What's your interpretation?

March and April, 1998

This month, "What's your interpretation?" has been written by Bob Morrison, Vickie King, and Ruth Cronje.

This figure (Figure 1) represents data from a hypothetical example. It compares mean litter size in a treatment group that was weaned at 21 days versus a treatment group that was weaned at 7 days. In this hypothetical example, litter size significantly differed between the two groups (P < .05). Notice that the 95% confidence intervals (95% CI) overlap. How can the 95%CI overlap for values that differ statistically?

As you may have noticed, SHAP has begun to report variation of the data sampled (i.e., the spread of data around the mean) as 95% confidence intervals (95%CI), rather than as standard deviations (SD). Because 95% CI is calculated with a formula that incorporates sample size and variation, it provides an estimate of the precision of the population mean. That is, if the population was repeatedly sampled, the mean of the sample would fall within the 95% CI, 95 times out of 100. Although when comparing two samples and their respective CIs it is convenient to look for overlap to get a quick impression of the statistical difference between the means, the CI bars do not tell us the statistical significance of the difference. Confidence intervals and P values are two different pieces of information, each designed to tell us something different about the data. In this month's "What's your interpretation," we'll be discussing the relative meaning of the P value and the confidence interval.

In hypothetical Example 1 (Figure 1), litter size for early-weaned (EW) sows ranged from 7-13, and for conventionally weaned (CW) sows, ranged from 7-14. The mean for the EW group was 10.2 and for the CW group was 11.5.

Our first step is to analyze these data is using Bartlett's test to determine whether the variation in the data for the CW sows differed significantly from that of the EW sows. In Example 1, we discovered that the variation did not differ statistically between the two groups. This allowed us to pool the variance in subsequent statistical analysis, using one value for variation for both CW and EW sows.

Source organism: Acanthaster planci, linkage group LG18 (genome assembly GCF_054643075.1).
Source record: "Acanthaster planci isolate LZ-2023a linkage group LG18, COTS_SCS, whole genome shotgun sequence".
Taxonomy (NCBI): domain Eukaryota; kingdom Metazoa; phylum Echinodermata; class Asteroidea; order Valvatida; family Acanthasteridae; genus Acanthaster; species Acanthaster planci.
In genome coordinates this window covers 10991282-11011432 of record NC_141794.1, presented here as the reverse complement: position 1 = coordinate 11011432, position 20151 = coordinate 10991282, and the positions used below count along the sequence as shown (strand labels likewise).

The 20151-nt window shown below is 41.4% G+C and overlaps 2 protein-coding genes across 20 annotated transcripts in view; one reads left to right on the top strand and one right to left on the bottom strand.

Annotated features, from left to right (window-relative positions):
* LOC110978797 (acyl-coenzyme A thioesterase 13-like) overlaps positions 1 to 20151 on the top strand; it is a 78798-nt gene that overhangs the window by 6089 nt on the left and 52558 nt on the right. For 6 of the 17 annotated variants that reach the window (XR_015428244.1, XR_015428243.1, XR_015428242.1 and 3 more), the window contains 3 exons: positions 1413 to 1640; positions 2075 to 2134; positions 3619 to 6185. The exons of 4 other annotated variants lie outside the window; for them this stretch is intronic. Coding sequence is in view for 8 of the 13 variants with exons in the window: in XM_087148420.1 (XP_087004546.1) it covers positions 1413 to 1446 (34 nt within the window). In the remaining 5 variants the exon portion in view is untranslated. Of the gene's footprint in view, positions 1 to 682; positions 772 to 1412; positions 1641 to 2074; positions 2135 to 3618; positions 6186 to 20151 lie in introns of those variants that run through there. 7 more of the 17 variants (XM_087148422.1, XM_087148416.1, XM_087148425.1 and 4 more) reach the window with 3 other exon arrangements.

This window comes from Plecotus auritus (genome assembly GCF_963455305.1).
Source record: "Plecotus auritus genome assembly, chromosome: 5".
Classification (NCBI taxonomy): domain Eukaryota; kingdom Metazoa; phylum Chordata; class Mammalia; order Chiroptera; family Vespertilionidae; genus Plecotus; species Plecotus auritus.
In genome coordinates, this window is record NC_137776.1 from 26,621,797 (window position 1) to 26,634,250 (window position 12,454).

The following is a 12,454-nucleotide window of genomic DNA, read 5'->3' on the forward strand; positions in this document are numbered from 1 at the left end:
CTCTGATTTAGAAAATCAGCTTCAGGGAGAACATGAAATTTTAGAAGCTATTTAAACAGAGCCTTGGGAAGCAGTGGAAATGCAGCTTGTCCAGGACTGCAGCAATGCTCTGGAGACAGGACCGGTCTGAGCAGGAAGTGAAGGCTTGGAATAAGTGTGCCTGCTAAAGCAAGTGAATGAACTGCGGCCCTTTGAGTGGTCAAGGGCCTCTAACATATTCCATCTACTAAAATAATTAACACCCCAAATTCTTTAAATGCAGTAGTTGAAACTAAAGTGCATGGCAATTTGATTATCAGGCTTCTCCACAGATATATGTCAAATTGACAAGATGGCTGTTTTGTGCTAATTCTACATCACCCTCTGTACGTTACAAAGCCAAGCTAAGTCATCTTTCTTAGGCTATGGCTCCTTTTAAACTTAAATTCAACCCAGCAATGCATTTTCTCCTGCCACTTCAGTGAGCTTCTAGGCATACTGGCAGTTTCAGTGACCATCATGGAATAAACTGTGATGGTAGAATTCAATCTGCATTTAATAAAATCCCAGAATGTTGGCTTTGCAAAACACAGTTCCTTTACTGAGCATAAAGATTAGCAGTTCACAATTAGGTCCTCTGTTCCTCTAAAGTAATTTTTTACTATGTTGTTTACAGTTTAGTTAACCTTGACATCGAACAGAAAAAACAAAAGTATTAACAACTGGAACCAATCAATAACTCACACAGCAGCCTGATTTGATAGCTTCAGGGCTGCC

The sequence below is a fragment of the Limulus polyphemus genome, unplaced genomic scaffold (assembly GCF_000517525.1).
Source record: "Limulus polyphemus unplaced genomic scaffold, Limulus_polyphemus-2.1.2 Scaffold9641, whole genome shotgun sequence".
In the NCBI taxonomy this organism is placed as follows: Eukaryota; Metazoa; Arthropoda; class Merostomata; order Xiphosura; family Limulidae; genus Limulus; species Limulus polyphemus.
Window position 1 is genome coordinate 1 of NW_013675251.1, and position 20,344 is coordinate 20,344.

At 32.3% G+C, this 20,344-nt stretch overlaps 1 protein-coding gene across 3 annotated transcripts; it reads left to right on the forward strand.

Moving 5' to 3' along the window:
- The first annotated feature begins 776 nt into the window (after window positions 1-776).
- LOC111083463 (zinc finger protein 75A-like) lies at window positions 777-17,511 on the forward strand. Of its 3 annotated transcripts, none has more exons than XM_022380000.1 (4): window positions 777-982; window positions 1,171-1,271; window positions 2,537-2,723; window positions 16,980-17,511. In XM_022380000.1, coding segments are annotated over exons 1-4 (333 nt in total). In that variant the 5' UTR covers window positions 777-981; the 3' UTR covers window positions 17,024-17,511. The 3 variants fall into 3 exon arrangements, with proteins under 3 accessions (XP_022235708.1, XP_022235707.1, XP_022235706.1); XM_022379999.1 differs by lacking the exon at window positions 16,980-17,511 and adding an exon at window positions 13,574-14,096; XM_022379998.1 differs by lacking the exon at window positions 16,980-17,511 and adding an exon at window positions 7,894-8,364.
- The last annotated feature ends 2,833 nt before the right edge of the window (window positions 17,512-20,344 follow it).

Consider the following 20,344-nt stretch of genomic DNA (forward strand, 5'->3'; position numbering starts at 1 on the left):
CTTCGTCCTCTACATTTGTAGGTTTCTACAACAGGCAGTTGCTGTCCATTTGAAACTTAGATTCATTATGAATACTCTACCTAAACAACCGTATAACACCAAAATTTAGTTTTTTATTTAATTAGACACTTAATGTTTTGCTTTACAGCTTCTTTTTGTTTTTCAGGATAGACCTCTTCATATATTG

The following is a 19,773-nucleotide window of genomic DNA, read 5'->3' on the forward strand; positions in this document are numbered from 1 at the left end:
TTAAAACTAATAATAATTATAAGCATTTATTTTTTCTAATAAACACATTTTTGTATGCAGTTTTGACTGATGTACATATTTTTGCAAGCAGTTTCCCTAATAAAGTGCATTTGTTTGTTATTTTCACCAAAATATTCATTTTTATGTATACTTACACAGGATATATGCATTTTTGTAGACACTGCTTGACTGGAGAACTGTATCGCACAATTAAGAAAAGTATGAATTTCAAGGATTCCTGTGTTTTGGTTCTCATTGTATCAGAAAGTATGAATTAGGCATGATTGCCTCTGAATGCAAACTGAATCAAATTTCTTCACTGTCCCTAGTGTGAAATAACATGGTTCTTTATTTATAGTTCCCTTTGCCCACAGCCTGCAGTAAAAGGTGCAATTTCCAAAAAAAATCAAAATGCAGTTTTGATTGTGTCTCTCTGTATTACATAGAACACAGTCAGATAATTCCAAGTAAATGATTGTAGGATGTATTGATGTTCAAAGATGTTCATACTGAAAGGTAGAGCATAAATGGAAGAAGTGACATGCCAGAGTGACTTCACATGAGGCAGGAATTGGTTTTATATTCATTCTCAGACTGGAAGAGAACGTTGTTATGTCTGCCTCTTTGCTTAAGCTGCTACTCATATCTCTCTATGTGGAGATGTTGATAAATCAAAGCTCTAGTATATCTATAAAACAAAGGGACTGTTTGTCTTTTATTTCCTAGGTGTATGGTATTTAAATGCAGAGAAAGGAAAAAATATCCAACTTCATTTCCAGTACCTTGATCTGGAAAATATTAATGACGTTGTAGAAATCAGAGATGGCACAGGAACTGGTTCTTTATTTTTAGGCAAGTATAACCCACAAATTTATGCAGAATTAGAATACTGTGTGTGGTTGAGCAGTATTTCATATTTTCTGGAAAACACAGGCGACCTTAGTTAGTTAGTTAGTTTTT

But determining the statistical difference of the variation in groups is not the only thing we are statistically interested in. We must also test the null hypothesis that weaning age did NOT have an effect on litter size in our example. To test our null hypothesis, we need to determine whether the mean litter size of the EW group (10.2 pigs) and the mean litter size of the CW group (11.5 pigs) are different (Figure 1). That is, is weaning age a true factor influencing litter size or do the means differ because our observations were the result of chance variation ("noise")? Our next step, then, is to perform Student's t-test. We found that the means in litter size for these two groups of sows differed significantly (P<.05)--which means that there is at least a 19 in 20 chance that our observations are biologically "real" and not merely "noise"--a degree of probability acceptable within most scientific communities. With this result, we reject the null hypothesis, and are justified in concluding that, in this example, weaning age was significantly associated with litter size.

Let's compare the results of Example 1 to another hypothetical example (Example 2), investigating the same hypothesis. In Example 2, we again included 80 sows in the CW group and 80 in the EW group. The means we observed were the same as those observed in Example 1 for both groups: 10.2 pigs for the EW group and 11.5 pigs for the CW group (Figure 2). In Example 2, however, although the variability in the CW group remained the same as in Example 1, the variability in the EW group decreased. This decrease in variability at the same sample size is reflected in the slightly shorter 95%CI for the CW group in Figure 2. In this case, the 95% CI do not overlap, but again after we use the Student's t-test to compare the means of the EW and CW groups, the differences in mean litter sizes prove to be statistically different.


When interpreting the results of experimental data, it is important to understand that the 95%CI and P values are not the same statistical measure. Each is telling us something slightly different about the data we are looking at, and each is necessary for a full understanding of the significance of experimental results. Here are a few rules of thumb to keep in mind:

  • If the 95%CI DO NOT overlap, you can always be certain that P <.05, and that the difference in treatment groups is "significant"--i.e., that it is a "real" difference and probably repeatable.
  • If the 95%CI DO overlap, it is not automatically safe to conclude that "the difference is not significant." This is because 95%CI show ONLY the variation around the mean within a given treatment group and in no way reflect a measure of the likelihood that the difference in means between or among treatment groups (for which different statistical tests need to be applied) is a chance phenomenon (i.e., P<.05).

For this reason, we shall continue to provide both 95%CI and P values for the data we report in SHAP.